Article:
The Fresh Loaf

News & Information for Amateur Bakers and Artisan Bread Enthusiasts

Hello to all!

CuriousLoafer's picture

Hello to all!

I am an ambitous amateur bread baker, particularly intereted in sourdoughs. I've been baking seriously for about a year and a half and I've improved a lot in that time. I can now promise to bring artisan hearth breads to gatherings and feel confident that the loaves will turn out to be both delicious and presentable.

However, I still struggle with what should be very simple loaves. Baguettes are beyond me. They fuse to the parchment paper couche and become hopelessly stuck. Or deflate when I pry them loose. Or if, in desperation, I bake them IN the couche, they sort of steam on the sides and get a flabby crust. I've tried oiling the parchment paper, but that, again, yields a flabby texture to what should be a crisp crust.

Also, I live in a semi-arid climate and the dough dries out very quickly. With a lower-moisure dough, it works very well to spray the loaf lightly with oil and cover with plastic wrap while it proofs. The dough stays moist, but non-sticky enough to allow for clean scoring. But with a high-moisure dough like baguette dough, the surface seems to get too sticky to allow the blade to score cleanly and I get ragged edges and pull the soft dough out of shape.

How do I get the dough to stay vertical, be moist but not sticky, and crisp up the crust?

I'm getting a bit tired of eating flat, dense baguettes that resemble scimitar blades in shape and dimension.

Ford's picture

It sounds to me that your problem may be that you are not building enough tension into the surface of your loaves when you are shaping them.  (Click on the "Video" box at the top of this page.)  Also a light dusting of flour on the surface of the dough will reduce the stickyness.  A dusting of cornmeal or flour on the parchment paper, the couche, and the peel should allow you to transfer the risen dough to the oven.  A film of oil on your blade will help in keeping the dough from sticking during slashing.

Keep on baking!


CuriousLoafer's picture

I'm at work, so I can't watch the video yet, but I did try oiling the lame blade on my loaf last night, and it seemed to help a lot. So thanks for that tip, and I'll re-post when I can view the videos. Thanks!!

ehanner's picture

Baking good bread is more about technique than anything else. That said it helps if you start with a known recipe that will deliver dough in the range of 65-68% hydration. Are you following or reading a particular recipe? It sounds like you are having trouble more with the method and work flow.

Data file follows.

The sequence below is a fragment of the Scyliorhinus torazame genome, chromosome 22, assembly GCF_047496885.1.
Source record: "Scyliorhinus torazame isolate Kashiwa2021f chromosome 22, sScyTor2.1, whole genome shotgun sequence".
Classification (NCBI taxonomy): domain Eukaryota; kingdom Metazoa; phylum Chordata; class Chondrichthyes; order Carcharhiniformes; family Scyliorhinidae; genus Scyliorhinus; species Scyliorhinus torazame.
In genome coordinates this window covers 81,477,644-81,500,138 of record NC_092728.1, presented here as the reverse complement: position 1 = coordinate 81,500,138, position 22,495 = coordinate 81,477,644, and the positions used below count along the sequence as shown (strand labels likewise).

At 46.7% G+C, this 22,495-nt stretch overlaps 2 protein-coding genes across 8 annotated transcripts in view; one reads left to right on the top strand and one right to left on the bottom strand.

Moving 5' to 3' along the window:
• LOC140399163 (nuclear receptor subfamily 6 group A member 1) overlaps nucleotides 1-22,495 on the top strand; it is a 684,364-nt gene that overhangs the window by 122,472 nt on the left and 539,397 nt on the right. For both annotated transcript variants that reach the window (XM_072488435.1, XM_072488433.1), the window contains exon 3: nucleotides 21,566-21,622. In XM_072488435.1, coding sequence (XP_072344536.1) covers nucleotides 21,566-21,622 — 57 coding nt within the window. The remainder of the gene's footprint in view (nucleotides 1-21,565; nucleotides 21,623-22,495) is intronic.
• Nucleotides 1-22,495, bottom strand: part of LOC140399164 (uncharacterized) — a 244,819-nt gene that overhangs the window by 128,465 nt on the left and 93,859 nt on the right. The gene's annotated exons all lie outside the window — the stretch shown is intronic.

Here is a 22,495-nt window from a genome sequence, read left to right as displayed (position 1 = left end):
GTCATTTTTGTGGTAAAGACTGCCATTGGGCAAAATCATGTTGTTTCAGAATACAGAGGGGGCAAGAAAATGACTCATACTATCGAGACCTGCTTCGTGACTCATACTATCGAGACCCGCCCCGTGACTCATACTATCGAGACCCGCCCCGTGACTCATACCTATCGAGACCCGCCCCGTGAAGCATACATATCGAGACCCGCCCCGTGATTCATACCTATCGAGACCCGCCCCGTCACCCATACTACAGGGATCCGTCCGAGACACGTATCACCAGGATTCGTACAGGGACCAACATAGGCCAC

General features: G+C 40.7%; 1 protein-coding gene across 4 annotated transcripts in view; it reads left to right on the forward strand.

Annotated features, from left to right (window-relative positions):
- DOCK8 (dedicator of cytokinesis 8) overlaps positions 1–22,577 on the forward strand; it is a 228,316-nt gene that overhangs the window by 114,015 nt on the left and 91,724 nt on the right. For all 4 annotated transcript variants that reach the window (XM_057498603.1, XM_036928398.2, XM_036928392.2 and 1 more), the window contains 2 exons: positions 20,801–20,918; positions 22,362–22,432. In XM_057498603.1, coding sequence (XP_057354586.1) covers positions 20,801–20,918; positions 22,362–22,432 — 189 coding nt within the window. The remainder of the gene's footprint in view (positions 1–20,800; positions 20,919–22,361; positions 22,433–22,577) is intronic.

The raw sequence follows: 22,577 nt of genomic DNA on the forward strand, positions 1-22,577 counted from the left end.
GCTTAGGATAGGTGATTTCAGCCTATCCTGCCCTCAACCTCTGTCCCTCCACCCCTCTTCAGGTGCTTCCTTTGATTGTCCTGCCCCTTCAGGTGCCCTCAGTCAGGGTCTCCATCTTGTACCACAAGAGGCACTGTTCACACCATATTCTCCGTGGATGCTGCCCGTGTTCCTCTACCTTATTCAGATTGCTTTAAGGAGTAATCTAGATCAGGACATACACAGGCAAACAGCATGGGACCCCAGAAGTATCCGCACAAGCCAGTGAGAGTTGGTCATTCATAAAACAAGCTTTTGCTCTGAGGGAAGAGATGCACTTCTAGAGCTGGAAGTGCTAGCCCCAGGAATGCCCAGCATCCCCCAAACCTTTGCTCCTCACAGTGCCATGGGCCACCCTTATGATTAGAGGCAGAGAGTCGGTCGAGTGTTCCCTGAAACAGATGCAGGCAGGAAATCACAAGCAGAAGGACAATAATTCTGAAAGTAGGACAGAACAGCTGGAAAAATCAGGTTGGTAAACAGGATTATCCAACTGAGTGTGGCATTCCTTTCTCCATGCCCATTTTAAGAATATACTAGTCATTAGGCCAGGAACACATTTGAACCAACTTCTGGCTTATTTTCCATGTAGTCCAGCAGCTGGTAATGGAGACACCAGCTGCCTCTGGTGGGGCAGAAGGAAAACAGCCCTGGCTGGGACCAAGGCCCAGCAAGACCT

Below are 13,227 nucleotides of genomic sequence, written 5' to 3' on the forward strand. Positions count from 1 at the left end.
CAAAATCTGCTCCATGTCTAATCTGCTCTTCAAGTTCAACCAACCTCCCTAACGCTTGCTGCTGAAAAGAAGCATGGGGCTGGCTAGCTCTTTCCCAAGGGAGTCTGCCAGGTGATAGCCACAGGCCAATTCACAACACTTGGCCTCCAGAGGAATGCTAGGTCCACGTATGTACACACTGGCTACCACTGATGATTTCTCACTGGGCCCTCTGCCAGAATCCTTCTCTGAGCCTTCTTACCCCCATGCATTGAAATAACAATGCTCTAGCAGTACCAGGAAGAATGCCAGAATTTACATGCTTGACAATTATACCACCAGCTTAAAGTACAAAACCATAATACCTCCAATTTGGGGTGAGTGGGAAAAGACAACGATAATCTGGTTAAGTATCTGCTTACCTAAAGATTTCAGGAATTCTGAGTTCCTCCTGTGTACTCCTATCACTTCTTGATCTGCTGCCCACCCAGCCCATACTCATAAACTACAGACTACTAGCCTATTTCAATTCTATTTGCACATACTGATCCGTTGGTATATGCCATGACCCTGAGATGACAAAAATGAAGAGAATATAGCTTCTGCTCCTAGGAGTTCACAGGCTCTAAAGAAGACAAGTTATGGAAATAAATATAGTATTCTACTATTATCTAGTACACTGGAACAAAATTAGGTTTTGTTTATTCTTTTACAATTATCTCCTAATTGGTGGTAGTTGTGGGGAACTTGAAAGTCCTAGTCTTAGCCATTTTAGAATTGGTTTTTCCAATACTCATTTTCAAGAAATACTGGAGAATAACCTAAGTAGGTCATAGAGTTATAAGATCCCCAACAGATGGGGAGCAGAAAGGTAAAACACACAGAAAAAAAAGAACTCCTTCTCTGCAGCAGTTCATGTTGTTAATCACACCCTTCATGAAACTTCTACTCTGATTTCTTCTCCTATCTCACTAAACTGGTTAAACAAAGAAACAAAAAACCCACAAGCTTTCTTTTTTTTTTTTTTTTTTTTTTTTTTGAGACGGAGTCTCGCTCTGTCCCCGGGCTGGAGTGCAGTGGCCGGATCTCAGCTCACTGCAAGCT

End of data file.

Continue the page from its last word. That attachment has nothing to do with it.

I suggest taking a look at this set of videos produced by King Arthur and Master Baker Jeff Hamelman. While these were produced for advanced or professional bakers, there is a wealth of information to be gleaned. Look at the condition of the dough after mixing and that he adds water. Watch how he uses a small amount of flour on the bench and only handles the dry (floured) side of the dough. The shaping and scoring shown is the best demonstration of how to do things right I have seen. I'm sure you will find these videos helpful.

Let us know how you are doing and what recipe you are following.


copyu's picture

Those KAF videos are the greatest!

Thank you so much for posting the link here. I learned more, this evening, about things I knew, or thought I understood, than ever before in one sitting. Excellent stuff, sir!

Best wishes,


CuriousLoafer's picture

I'll watch the videos as soon as I get a chance. I'm at work now and can't from this computer.

I'm using the traditional baguette recipe from Daniel Leader's Local Breads book. And I weigh my ingredients carefully to make sure that they are accurate measures.

Thanks for the tips!

RikkiMama's picture

You might consider making a small investment and getting linen for your couche.  SFBI sells linen canvas at a very reasonable cost:

I use a mixture of equal parts rice and bread flours and give my couche a good dusting of the flour mixture before transfering the loaves to it.  Alternatively, you can use just bread or AP flour.  I haven't had any sticking problems since the linen is relatively non-stick to begin with.

Just remember NOT to wash the linen canvas.  It only needs to be allowed to air dry before storing.